While the panels in this part of the gallery didn’t offer much in terms of history or fun facts, they were pretty entertaining to read. You can view a few of them in the images above.
By far, my favorite part of the gallery was the wall of kawaii mascots. From beloved characters like Pikachu and Doraemon to world-famous city mascots like Kumamon and Funassyi, some of Japan’s most notable kawaii “celebrities” were present in plush form.
What made this section really enjoyable were all the fun facts posted next to the characters. For instance, did you know that Funassyi’s favorite album is Machine Head by Deep Purple? Or that Gunma Prefecture mascot Gunma-chan is eternally seven years old?
Some more notable trivia:
- Fukka-chan’s hobbies include Twitter and blogging.
- Kumamon’s official job title is Director and Sales Manager.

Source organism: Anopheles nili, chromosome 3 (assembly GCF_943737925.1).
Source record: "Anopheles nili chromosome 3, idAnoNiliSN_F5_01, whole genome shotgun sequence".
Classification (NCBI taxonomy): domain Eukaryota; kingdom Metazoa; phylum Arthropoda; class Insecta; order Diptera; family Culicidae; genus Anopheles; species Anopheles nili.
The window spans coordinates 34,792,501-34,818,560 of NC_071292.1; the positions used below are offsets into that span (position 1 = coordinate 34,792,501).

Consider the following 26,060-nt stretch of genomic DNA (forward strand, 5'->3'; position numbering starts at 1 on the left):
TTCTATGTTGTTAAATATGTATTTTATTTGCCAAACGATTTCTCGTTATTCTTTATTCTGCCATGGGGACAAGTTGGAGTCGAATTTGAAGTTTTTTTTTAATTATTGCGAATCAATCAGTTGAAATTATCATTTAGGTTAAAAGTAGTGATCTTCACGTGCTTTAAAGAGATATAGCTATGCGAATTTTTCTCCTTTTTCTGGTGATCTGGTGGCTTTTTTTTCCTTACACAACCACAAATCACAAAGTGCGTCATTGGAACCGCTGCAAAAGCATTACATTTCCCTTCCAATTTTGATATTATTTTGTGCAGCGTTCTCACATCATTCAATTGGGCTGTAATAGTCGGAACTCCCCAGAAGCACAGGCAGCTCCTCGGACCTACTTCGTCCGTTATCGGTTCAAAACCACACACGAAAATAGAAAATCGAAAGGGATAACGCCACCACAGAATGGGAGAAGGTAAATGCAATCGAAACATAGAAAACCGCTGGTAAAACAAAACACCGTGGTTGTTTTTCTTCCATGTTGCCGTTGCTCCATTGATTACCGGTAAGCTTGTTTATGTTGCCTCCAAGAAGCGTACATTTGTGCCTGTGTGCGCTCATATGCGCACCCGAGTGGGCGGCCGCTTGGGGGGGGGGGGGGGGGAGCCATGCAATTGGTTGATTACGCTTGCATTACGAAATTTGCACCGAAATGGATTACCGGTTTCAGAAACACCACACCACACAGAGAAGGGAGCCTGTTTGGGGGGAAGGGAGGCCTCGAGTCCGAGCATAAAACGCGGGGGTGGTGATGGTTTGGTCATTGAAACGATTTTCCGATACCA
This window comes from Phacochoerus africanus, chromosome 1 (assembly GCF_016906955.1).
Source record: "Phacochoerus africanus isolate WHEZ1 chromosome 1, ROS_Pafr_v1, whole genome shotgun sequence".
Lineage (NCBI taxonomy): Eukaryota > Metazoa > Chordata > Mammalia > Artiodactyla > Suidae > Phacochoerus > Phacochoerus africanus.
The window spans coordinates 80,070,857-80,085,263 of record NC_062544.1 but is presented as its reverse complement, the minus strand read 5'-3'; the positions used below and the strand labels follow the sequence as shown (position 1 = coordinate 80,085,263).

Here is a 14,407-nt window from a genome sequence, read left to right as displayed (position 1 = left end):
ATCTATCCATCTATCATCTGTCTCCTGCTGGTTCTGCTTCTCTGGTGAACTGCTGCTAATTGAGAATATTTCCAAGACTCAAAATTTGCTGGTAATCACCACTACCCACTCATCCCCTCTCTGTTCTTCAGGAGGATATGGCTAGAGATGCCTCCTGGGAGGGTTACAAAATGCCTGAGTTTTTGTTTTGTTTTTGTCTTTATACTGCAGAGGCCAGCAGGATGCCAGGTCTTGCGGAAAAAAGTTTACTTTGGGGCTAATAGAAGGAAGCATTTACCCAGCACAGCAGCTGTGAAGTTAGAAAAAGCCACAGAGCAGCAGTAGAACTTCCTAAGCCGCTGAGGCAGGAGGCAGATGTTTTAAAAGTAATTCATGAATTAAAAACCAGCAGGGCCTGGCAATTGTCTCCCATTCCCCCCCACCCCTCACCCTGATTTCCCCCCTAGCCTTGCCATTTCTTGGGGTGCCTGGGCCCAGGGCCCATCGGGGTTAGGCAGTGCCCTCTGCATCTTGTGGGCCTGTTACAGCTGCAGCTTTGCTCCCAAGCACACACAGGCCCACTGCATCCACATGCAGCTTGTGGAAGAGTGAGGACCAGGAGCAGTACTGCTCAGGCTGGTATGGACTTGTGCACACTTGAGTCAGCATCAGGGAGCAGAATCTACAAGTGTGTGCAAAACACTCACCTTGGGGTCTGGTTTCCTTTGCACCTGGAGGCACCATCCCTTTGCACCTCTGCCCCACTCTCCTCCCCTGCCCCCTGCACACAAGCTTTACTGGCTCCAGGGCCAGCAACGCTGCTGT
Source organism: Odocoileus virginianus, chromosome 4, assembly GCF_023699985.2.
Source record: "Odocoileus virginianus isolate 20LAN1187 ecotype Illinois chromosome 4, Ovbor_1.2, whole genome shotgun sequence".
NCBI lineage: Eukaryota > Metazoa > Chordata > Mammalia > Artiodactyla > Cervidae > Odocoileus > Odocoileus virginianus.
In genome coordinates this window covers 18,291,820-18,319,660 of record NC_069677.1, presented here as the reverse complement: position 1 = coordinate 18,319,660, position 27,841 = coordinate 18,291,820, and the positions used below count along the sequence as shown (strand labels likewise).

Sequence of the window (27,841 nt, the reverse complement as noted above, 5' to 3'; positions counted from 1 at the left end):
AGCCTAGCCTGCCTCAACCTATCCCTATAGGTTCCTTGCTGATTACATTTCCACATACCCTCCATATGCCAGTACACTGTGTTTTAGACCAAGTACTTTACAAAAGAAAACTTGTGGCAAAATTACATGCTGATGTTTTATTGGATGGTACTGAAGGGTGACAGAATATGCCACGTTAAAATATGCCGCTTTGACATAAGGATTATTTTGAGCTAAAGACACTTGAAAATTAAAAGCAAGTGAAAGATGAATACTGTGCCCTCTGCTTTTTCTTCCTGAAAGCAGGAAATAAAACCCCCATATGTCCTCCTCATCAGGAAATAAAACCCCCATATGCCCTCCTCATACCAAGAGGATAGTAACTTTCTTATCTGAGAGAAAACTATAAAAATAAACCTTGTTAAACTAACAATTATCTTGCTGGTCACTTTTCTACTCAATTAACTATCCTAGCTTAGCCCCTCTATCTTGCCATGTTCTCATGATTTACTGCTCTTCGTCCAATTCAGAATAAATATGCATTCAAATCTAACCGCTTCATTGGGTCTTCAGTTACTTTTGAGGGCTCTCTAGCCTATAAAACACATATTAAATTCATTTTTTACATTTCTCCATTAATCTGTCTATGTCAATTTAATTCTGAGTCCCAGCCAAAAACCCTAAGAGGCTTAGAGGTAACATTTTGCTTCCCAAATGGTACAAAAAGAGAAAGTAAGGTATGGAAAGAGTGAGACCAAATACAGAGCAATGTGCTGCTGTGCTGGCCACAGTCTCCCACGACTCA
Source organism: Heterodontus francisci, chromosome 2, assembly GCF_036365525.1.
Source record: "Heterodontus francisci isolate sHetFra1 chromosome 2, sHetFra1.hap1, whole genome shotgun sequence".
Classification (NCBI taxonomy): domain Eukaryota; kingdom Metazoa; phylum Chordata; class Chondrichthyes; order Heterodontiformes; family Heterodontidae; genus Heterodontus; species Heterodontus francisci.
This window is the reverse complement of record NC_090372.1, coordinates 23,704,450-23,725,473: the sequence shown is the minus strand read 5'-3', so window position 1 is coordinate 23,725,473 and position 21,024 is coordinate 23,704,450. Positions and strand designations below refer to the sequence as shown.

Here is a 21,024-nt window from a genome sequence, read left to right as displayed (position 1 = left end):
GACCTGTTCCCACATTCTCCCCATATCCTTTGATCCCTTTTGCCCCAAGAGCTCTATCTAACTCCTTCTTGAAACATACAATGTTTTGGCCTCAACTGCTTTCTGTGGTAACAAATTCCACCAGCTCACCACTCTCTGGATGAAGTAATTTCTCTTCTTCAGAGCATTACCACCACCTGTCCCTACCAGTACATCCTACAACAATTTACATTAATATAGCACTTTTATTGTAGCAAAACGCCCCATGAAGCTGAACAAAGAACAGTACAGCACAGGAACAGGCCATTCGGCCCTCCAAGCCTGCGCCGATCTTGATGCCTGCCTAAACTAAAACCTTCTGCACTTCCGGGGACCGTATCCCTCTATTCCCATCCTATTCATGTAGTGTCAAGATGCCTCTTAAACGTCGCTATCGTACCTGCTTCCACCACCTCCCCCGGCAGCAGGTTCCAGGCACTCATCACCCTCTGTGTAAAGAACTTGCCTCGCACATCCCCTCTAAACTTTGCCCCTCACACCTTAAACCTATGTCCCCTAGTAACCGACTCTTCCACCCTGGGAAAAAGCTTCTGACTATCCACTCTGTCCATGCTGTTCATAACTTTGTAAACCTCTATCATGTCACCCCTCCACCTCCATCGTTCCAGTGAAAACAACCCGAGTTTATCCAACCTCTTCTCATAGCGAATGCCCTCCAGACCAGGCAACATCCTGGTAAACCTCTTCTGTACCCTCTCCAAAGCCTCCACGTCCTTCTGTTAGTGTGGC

- Pikachu was named a Time Person of the Year in 1999.
- Kitty White, aka Hello Kitty, has a twin sister.
- Domo-kun has a genetic revulsion to apples.
- Rilakkuma lives in the apartment of a Tokyo office lady.
- Bary-san loves sake and yakitori. (Is that cannibalism?)
- Doraemon was named the first global “anime ambassador” by the Japanese government in 2002.
In the center of the room stood the gallery’s crown jewel: a whimsical sculpture designed exclusively for this exhibit by iconic artist Sebastian Masuda.
Considered a pioneer of modern kawaii culture, Masuda is best known for sparking the kawaii fashion movement within Harajuku, Tokyo’s epicenter of youth culture. In 1995, he opened a concept shop called 6%DOKIDOKI in the heart of Harajuku. To this day, the shop remains a popular destination for shockingly cute goods.
In this sculpture, Masuda aimed to capture the eclectic spirit of Harajuku. Called “Melty-Go-Round,” the translucent girl is filled with toys, jewelry, and other objects Masuda collected during his trips around the world. The blend of objects reflects the mixture of cultural influences that drives Harajuku’s culture forward. As Masuda believes, “kawaii” is truly a borderless movement.
If You Go...
Epcot World Showcase
200 Epcot Center Drive
Lake Buena Vista, Florida 32821
Hours vary by season.
Age Interest: All Ages